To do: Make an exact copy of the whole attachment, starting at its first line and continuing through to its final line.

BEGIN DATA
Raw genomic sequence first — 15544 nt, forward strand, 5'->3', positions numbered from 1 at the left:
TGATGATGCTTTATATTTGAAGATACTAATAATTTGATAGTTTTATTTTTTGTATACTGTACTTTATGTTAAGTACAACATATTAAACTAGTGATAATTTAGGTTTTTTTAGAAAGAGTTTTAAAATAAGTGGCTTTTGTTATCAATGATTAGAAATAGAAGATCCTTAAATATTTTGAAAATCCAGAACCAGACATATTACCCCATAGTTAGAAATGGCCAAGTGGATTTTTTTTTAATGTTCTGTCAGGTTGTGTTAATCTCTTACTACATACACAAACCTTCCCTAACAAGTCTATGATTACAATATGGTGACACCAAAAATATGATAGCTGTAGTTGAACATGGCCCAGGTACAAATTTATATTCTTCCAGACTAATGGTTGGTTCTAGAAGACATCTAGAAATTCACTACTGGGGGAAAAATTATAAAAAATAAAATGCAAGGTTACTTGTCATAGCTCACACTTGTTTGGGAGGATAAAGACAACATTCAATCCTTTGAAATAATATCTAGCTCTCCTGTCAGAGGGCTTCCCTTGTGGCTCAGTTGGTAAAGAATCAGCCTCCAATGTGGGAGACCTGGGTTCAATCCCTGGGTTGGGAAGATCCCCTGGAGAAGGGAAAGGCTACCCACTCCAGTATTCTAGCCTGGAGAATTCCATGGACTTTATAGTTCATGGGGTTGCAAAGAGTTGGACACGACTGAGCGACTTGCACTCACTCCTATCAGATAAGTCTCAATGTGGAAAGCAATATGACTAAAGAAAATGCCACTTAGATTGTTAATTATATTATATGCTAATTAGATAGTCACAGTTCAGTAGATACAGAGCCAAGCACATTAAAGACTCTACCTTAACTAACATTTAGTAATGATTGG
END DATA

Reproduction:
Raw genomic sequence first — 15544 nt, forward strand, 5'->3', positions numbered from 1 at the left:
TGATGATGCTTTATATTTGAAGATACTAATAATTTGATAGTTTTATTTTTTGTATACTGTACTTTATGTTAAGTACAACATATTAAACTAGTGATAATTTAGGTTTTTTTAGAAAGAGTTTTAAAATAAGTGGCTTTTGTTATCAATGATTAGAAATAGAAGATCCTTAAATATTTTGAAAATCCAGAACCAGACATATTACCCCATAGTTAGAAATGGCCAAGTGGATTTTTTTTTAATGTTCTGTCAGGTTGTGTTAATCTCTTACTACATACACAAACCTTCCCTAACAAGTCTATGATTACAATATGGTGACACCAAAAATATGATAGCTGTAGTTGAACATGGCCCAGGTACAAATTTATATTCTTCCAGACTAATGGTTGGTTCTAGAAGACATCTAGAAATTCACTACTGGGGGAAAAATTATAAAAAATAAAATGCAAGGTTACTTGTCATAGCTCACACTTGTTTGGGAGGATAAAGACAACATTCAATCCTTTGAAATAATATCTAGCTCTCCTGTCAGAGGGCTTCCCTTGTGGCTCAGTTGGTAAAGAATCAGCCTCCAATGTGGGAGACCTGGGTTCAATCCCTGGGTTGGGAAGATCCCCTGGAGAAGGGAAAGGCTACCCACTCCAGTATTCTAGCCTGGAGAATTCCATGGACTTTATAGTTCATGGGGTTGCAAAGAGTTGGACACGACTGAGCGACTTGCACTCACTCCTATCAGATAAGTCTCAATGTGGAAAGCAATATGACTAAAGAAAATGCCACTTAGATTGTTAATTATATTATATGCTAATTAGATAGTCACAGTTCAGTAGATACAGAGCCAAGCACATTAAAGACTCTACCTTAACTAACATTTAGTAATGATTGG